8. 8.
    Abbot JM, Policastro P, Bruhn C, Schaffner DW, Byrd-Bredbenner C. Development and evaluation of a university campus-based food safety media campaign for young adults. J Food Prot 2012;75(6):1117–24. PMID: 22691481. doi: 10.4315/0362-028XJFP-11-506.CrossRefGoogle Scholar
  9. 9.
    Haapala I, Probart C. Food safety knowledge perceptions, and behaviors among middle school students. J Nutr Educ Behav 2004;36(2):71–76. PMID: 15068755. doi: 10.1016/S1499-4046(06)60136-X.CrossRefGoogle Scholar
  10. 10.
    Stein SE, Dirks BP, Quinlan JJ. Assessing and addressing safe food handling knowledge attitudes, and behaviors of college undergraduates. J Food Sci Educ 2010;9:47–52. doi: 10.1111/j.1541-4329.2010.00092.x.CrossRefGoogle Scholar
  11. 11.
    Majowicz SE, Doré K, Flint JA, Edge V, Read S, Buffett C, et al. Magnitude and distribution of acute self-reported gastrointestinal illness in a Canadian community. Epidemiol Infect 2004;132(4):607–17. PMID: 15310162. doi: 10.1017/S0950268804002353.CrossRefGoogle Scholar
  12. 12.
    Waltner-Toews D. Food, Sex, and Salmonella: Why our Food is Making Us Sick. Vancouver, BC: First Greystone Books 2008 edition.Google Scholar
  13. 13.
    Eves A, Bielby G, Egan B, Lumbers ML, Raats MM, Adams MR. Food hygiene knowledge and self-reported behaviours of UK school children (4–14 years). Br Food J 2006;108(9):706–20. doi: 10.1108/00070700610688359.CrossRefGoogle Scholar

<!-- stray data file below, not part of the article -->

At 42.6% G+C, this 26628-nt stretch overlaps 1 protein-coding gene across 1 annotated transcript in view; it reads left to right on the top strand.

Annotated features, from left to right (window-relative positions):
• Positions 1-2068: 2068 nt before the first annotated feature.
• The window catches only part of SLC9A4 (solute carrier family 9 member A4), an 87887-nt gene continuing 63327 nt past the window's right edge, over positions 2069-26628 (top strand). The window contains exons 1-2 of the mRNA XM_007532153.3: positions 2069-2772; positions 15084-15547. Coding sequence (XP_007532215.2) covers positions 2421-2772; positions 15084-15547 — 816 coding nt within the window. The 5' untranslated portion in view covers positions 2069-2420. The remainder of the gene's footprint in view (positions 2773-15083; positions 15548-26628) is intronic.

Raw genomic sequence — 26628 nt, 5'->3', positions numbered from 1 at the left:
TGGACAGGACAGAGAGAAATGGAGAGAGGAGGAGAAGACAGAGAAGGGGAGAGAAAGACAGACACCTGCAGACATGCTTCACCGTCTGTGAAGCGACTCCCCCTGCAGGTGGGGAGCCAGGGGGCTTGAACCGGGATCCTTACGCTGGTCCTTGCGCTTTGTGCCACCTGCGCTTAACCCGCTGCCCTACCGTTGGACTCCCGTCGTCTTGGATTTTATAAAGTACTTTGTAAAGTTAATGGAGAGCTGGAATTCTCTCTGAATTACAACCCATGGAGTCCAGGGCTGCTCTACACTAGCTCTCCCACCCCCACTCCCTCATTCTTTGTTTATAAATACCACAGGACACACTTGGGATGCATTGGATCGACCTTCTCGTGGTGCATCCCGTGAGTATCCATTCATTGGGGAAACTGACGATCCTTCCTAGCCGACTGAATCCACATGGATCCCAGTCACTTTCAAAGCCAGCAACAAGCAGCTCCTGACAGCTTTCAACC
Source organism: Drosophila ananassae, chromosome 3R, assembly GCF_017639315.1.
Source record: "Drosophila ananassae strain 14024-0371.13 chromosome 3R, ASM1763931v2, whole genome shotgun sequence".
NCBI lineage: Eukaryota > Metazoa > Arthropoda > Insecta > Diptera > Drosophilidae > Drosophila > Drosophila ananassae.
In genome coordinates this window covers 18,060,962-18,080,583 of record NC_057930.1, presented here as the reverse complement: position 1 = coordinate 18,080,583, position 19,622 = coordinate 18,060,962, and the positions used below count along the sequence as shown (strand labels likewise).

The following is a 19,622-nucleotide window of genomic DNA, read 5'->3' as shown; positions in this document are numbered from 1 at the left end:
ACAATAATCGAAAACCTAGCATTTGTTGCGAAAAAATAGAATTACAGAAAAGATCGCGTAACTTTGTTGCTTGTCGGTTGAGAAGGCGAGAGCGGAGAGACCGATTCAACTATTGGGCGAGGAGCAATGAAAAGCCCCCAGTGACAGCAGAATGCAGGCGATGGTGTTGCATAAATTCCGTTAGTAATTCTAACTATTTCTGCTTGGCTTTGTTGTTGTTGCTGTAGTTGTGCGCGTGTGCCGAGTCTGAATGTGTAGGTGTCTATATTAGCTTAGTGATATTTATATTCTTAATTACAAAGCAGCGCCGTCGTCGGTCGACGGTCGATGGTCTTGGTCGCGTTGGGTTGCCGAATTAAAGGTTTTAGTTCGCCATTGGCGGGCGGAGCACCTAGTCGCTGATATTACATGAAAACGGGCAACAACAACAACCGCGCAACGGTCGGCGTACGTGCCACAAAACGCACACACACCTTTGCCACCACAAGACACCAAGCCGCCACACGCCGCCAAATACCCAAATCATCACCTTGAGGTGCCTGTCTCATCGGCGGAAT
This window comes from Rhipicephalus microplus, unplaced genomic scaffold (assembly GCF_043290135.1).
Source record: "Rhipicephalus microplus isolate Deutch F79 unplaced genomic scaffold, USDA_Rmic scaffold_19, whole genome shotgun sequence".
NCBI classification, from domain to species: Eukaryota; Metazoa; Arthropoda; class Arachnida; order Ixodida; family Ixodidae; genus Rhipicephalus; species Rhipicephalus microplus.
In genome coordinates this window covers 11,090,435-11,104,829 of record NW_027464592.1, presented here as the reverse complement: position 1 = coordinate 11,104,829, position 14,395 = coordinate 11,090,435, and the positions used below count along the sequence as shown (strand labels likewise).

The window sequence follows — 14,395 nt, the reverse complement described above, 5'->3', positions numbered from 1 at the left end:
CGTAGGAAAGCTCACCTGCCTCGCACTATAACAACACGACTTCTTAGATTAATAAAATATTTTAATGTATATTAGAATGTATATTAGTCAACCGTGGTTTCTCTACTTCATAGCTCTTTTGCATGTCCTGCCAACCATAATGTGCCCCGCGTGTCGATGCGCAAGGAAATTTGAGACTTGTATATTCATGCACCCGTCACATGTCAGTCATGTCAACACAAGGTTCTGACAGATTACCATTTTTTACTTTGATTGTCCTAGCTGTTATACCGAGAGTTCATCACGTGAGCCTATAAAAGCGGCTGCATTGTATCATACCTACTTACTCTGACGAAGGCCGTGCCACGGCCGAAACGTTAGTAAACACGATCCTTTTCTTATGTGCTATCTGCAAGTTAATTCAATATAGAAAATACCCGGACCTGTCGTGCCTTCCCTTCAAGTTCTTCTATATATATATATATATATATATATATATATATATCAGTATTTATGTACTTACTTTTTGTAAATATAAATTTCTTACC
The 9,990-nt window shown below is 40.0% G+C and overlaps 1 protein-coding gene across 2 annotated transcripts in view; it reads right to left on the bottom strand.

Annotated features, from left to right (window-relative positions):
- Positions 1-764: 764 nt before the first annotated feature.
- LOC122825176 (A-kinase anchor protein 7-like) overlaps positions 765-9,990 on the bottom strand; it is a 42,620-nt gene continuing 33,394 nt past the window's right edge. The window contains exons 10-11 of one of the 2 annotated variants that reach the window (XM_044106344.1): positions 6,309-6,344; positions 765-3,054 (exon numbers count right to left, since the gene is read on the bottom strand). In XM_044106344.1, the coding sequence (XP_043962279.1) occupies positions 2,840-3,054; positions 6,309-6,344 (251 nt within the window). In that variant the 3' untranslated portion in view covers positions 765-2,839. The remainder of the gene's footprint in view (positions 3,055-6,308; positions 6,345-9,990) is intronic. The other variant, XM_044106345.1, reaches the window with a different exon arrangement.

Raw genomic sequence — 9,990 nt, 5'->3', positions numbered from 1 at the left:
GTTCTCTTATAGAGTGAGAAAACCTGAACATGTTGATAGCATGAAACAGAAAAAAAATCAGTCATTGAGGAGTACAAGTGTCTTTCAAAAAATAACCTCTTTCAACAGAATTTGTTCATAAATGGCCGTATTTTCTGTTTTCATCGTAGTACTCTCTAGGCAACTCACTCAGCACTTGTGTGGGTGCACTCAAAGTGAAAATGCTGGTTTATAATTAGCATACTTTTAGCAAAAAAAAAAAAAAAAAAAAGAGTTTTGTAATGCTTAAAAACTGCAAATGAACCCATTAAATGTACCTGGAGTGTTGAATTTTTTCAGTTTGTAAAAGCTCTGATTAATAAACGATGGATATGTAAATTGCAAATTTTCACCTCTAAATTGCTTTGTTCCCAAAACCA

14. 14.
    Fischer ARH, Frewer LJ, Nauta MJ. Toward improving food safety in the domestic environment: A multi-item Rasch scale for the measurement of the safety efficacy of domestic food handling practices. Risk Anal 2006; 26(5):1323–38. PMID: 17054534.CrossRefGoogle Scholar
  15. 15.
    Rebellato S, Cholewa S, Chow J, Poon D. Impact of PROTON a food handler certification course on food handlers’ knowledge, attitudes and behaviours. J Food Safety 2011;32(1):129–33. doi: 10.1111/j.1745-4565.2011.00359.x.CrossRefGoogle Scholar
  16. 16.
    Leatherdale ST, Brown KS, Carson V, Childs RA, Dubin JA, Elliott SJ, et al. The COMPASS study: A longitudinal hierarchical research platform for evaluating natural experiments related to changes in school- level programs policies and built environment resources. BMC Public Health 2014;14:331. PMID: 24712314. doi: 10.1186/1471-2458-14-331.CrossRefGoogle Scholar
  17. 17.
    Leatherdale ST, Cole A. Examining the impact of changes in school tobacco control policies and programs on current smoking and susceptibility to future smoking among youth in the first two years of the COMPASS study: looking back to move forward. Tob Induc Dis 2015;13(1):8. PMID: 25834482. doi: 10.1186/s12971-015-0031-1.CrossRefGoogle Scholar
  18. 18.
    Yarrow L, Remig VM, Higgins MM. Food safety educational intervention positively influences college students’ food safety attitudes beliefs, knowledge, and self-reported practices. J Environ Health 2009;71(6):30–35. PMID: 19192742.PubMedGoogle Scholar
  19. 19.
    Lynch RA, Steen MD, Pritchard TJ, Buzzell PR, Pintauro SJ. Delivering food safety education to middle school students using a web-based, interactive, multimedia, computer program. J Food Sci Educ 2008;7(2):35–42. doi: 10.1111/ j.1541-4329.2007.00046.x.CrossRefGoogle Scholar